After Kubasik and Petraeus Scandals, Training Must Start at the Top
First, Christopher Kubasik, who was in line to become Lockheed Martin's CEO, resigned his position as a result of having a "close personal relationship" with a subordinate.
Then it was the resignation of David Petraeus as CIA director. His departure was the result of an extramarital affair with his biographer. The careers of Kubasik and Petraeus appear to be ruined. Their untimely and unexpected departures likely will cause turmoil in organizations vital to our national security.
My friend is a member of the defense community working for a firm that manufactures tanks. He's an engineer with an engineer's bent for facts and analysis.
He shook his head. He looked at me and said, "You know what that means don't you?" I wasn't sure I did. "More training for them; that's what they'll say. The next thing we'll hear is that we all have to go through another online compliance course, review our code of conduct and sign off."
Let's just say he's right; he does have the experience of a 30-year career to back him up. Then apply his assumption to Lockheed Martin, which has about 130,000 employees. If in the wake of Kubasik's dismissal each employee takes a two-hour course, that's more than a quarter-million hours of training. If the average wage and benefit cost for time away from the job is $40 per hour that will cost Lockheed at least $10 million, not counting charges for course content and any other related expenses.
Learning is important but to be meaningful, the lessons have to sustain and change daily behavior. As I've written before, the most serious forms of misconduct don't generally involve abstract principles. Instead, don't steal, don't have workplace affairs or overly personal relationships, don't lie and don't cover up facts. These are the behaviors that rock organizations and shatter lives.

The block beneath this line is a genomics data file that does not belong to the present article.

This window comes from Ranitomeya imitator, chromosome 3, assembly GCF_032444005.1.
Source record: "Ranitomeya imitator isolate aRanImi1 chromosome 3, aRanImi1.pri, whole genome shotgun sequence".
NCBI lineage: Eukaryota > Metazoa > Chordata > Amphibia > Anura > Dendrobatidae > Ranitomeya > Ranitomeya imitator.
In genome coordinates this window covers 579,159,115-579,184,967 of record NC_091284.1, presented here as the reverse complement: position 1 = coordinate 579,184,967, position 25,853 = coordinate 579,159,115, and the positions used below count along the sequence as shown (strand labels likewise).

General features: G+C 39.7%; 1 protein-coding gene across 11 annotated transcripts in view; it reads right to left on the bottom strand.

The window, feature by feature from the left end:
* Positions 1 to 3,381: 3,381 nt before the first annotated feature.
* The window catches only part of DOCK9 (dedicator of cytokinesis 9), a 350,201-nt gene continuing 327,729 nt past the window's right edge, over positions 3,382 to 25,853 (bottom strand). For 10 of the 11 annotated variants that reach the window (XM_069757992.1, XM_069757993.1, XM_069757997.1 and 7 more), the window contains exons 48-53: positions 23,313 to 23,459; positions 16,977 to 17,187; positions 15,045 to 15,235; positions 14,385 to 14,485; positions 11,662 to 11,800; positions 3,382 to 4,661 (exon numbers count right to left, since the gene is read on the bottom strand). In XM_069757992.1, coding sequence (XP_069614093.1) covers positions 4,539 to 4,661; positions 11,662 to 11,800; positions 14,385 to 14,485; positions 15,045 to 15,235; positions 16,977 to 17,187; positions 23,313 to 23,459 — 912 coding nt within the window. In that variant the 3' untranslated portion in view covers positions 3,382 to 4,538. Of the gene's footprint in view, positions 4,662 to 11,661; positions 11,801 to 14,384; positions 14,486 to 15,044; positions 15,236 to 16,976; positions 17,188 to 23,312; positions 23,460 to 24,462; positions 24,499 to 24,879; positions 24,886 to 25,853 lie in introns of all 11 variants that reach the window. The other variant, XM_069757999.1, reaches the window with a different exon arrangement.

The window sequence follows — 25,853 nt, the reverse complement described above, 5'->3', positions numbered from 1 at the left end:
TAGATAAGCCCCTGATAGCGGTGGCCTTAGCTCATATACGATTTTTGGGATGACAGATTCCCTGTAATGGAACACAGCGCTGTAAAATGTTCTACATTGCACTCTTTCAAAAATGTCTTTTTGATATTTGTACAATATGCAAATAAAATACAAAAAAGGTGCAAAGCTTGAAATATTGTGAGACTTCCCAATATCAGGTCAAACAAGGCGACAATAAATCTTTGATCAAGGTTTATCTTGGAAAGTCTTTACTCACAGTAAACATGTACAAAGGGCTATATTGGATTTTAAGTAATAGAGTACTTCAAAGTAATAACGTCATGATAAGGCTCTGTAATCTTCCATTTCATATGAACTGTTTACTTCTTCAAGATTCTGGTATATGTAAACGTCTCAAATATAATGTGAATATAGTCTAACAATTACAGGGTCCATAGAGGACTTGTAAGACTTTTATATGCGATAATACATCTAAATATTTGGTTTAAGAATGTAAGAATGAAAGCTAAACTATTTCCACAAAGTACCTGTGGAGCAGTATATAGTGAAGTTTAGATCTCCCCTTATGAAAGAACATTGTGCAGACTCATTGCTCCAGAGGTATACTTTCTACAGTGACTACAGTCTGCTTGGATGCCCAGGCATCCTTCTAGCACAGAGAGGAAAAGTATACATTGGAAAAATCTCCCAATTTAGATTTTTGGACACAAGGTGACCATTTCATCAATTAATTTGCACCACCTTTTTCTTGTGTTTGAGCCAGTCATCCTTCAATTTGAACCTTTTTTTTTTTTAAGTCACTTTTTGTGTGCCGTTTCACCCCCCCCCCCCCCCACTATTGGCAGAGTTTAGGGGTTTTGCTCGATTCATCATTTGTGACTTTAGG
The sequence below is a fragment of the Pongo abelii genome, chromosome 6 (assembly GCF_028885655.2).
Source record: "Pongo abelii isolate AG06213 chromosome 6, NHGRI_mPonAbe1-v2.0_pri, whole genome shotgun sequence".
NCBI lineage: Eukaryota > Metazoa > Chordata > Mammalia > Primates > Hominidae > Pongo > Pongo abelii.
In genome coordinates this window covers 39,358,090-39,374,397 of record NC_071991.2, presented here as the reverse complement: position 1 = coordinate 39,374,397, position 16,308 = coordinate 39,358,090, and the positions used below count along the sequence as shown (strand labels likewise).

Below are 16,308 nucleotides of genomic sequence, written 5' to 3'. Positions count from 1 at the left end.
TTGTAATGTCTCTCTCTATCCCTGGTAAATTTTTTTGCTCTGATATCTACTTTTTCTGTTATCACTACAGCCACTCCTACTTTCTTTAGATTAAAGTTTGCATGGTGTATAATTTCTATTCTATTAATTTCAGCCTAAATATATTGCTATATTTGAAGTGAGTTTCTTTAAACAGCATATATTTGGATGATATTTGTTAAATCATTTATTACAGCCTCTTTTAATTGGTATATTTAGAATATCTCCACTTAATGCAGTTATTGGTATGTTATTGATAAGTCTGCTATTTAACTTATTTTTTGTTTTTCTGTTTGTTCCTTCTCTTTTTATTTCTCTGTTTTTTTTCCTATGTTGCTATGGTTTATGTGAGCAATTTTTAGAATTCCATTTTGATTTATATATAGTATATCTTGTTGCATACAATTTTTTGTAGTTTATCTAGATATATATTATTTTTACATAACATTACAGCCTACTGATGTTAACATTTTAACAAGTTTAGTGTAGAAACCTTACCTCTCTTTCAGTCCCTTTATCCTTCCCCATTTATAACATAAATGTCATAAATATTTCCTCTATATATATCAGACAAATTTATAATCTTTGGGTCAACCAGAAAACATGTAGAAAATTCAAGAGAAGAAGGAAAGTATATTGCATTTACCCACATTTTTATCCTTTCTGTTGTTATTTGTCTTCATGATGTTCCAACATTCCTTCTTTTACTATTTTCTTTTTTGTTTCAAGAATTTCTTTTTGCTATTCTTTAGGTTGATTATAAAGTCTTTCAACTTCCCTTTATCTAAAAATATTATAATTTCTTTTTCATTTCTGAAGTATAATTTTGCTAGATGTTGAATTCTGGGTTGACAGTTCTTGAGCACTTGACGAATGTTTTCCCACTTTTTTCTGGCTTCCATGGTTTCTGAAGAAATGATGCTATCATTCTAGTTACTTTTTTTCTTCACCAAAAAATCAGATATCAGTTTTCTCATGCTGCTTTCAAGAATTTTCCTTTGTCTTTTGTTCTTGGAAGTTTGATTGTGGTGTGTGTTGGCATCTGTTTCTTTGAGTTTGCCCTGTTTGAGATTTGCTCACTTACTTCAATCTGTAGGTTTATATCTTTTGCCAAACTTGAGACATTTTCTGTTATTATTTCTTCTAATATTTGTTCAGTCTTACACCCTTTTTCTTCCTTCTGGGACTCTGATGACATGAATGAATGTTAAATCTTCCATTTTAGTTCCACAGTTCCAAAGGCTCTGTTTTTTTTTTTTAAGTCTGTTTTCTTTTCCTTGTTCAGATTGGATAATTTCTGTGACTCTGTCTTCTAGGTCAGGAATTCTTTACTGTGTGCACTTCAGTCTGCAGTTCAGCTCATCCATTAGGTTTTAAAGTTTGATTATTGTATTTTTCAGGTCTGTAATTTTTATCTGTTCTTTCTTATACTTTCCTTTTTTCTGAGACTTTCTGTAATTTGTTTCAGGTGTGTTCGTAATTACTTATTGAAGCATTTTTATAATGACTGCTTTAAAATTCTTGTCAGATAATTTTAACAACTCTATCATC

The problem is not in leaders' ability to understand these rules; it's in their ability to apply them to their own conduct. From all I've learned, I believe many who get into trouble believe they are immune from the standards that govern everyone else.
This is why the reaction of training for "them"—meaning the work populace in general—as a first response is misguided. It will do little to stop the most serious infractions. Ultimately, if that's all that's done, it will waste a lot of time and money focusing on the wrong audience.
Instead, what organizations need to do is to start at the top. Everyone knows the basics; the key is to make sure that leaders believe they apply to them, no exceptions. When senior executives' misbehavior is uncovered via complaints of one sort of another, the more public the actors the more devastating the impact to that person's name and standing as well as to the organization.
Values, standards and key behavioral principles need to be understood, modeled, and effectively communicated and followed. But start at the apex of the organization, not the middle and below, to guard against the greatest risks.